For example, Dropcam’s key advantage involved a superior user experience that was tied into a cloud-based service model. Their original hardware cameras were essentially commodity technology, which allowed them to get their hardware product to market faster and cheaper.    

The Pebble smart watch focused on their unique e-ink ‘always-on display’ that also enabled a long battery life. The tradeoffs for these features meant that they could not offer as rich a software feature set as other smartwatches with conventional LCD displays.

GoPro action cameras and Beats headphones emphasized high profile marketing & content to boost their brand identities & sales, rather than push the envelope in device performance.

Roku licensed their hardware reference designs to OEM TV manufacturers in addition to making their own streaming media sticks. While this enabled them to get their OS platform into wider distribution channels, their designs had to be very conscious of cost and compatibility.

The composition of your full-time employees, even in the early stages, should ideally reflect where your company’s strategic advantage aims to be.

NPI and On-Going Support are Different Disciplines

Creating a product for the first time, referred to as New Product Introduction (NPI), requires different skill-sets than sustaining or expanding an existing product line.  For example, contract manufacturers in Asia will often have completely different teams for the NPI phase and Production phase.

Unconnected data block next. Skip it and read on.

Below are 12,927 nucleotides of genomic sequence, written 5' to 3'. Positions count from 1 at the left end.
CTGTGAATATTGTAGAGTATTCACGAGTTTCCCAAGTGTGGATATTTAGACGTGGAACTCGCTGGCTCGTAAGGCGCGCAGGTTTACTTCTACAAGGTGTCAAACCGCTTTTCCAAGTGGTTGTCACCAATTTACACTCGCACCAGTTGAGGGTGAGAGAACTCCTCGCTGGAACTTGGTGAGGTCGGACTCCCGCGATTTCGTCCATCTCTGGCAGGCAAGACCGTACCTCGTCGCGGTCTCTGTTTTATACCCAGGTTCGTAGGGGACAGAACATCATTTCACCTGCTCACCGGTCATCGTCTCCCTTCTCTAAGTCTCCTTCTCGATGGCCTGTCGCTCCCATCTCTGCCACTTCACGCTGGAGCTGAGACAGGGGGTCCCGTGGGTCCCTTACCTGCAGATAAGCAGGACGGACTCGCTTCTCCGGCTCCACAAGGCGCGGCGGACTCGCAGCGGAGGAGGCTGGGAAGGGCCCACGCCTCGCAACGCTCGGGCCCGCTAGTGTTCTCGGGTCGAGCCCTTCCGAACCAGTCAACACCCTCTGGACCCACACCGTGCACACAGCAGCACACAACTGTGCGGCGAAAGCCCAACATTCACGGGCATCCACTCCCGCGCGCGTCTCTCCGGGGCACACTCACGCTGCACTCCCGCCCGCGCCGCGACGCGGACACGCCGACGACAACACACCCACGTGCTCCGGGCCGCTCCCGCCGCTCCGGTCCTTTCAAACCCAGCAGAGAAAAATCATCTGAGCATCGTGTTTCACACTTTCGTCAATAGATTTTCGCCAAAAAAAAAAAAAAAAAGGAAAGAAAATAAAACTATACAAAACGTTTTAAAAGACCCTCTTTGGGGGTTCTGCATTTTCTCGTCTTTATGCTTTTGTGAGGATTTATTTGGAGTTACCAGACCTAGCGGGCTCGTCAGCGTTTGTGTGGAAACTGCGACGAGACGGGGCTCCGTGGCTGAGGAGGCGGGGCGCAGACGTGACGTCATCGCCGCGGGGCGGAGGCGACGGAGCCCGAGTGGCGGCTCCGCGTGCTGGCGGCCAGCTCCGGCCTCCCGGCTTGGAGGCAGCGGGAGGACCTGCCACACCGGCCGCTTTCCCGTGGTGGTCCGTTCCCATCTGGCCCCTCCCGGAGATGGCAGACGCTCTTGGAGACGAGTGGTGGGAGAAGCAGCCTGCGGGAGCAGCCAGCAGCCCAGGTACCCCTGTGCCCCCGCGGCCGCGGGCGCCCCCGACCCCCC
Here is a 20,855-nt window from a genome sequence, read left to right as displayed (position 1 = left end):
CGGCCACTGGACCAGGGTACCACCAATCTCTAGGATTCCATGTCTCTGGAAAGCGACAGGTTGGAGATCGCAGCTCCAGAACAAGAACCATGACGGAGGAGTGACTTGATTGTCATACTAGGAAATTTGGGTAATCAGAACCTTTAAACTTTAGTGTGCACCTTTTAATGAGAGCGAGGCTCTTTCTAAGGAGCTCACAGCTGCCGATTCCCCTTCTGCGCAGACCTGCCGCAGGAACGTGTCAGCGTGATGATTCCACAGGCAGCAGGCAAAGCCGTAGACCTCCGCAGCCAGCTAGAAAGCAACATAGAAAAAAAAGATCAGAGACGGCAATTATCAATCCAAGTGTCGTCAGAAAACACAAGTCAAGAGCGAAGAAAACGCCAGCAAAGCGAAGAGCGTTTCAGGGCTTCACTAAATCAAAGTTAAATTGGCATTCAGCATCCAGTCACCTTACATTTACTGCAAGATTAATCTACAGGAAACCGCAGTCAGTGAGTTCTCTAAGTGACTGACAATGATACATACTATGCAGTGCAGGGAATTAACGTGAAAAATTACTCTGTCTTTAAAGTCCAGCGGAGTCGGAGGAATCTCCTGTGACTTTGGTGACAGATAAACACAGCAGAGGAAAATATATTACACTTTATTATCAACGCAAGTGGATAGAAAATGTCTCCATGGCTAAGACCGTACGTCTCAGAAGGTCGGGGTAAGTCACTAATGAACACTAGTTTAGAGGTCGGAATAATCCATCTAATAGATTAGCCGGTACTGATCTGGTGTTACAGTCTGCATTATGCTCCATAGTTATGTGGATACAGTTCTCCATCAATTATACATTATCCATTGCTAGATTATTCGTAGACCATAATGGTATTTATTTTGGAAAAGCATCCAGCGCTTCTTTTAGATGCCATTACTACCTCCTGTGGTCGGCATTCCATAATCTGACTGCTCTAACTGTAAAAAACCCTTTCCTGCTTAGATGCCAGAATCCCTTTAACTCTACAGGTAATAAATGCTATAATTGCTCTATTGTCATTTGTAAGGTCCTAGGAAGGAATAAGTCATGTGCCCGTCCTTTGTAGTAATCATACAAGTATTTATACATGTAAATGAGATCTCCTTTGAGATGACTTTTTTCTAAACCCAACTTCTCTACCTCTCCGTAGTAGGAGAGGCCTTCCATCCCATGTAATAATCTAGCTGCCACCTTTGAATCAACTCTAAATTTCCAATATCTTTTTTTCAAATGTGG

For engineers, the goal of the NPI phase is twofold:

  1. To get working prototypes functional as quickly as possible to unblock all other cross functional teams

  2. To build a platform that is production worthy.

To pursue this, you might quickly hire several engineers skilled at prototyping. They will likely hack together Arduinos, Raspberry PIs, or Particles, bring up an OS and write drivers, and fab out quick-turn circuit boards and 3D print enclosures. With the tools and services available today, teams can make incredibly quick progress towards delivering functional prototypes.

However, jump ahead in your mind to when the basic functional prototypes are ready.

The product team will be using them to get user feedback, refine the product experience, and inevitably start requesting new or changed features. If the product is tied to a smartphone app and/or cloud service, you’ll be defining how the different pieces of your product interface with each other -- not just to enable core features, but also around protocols, logging, analytics, device updates, and product health. Your team will need to support diagnostic and manufacturing needs, including first-time programming, provisioning, and preparing the devices for shipment. End-to-end security is required across all levels of the software stack. There will be regular new and urgent requests to support one-off product demos for investors, press, or partners.  And of course, supporting quality assurance testing & validation throughout the product development lifecycle.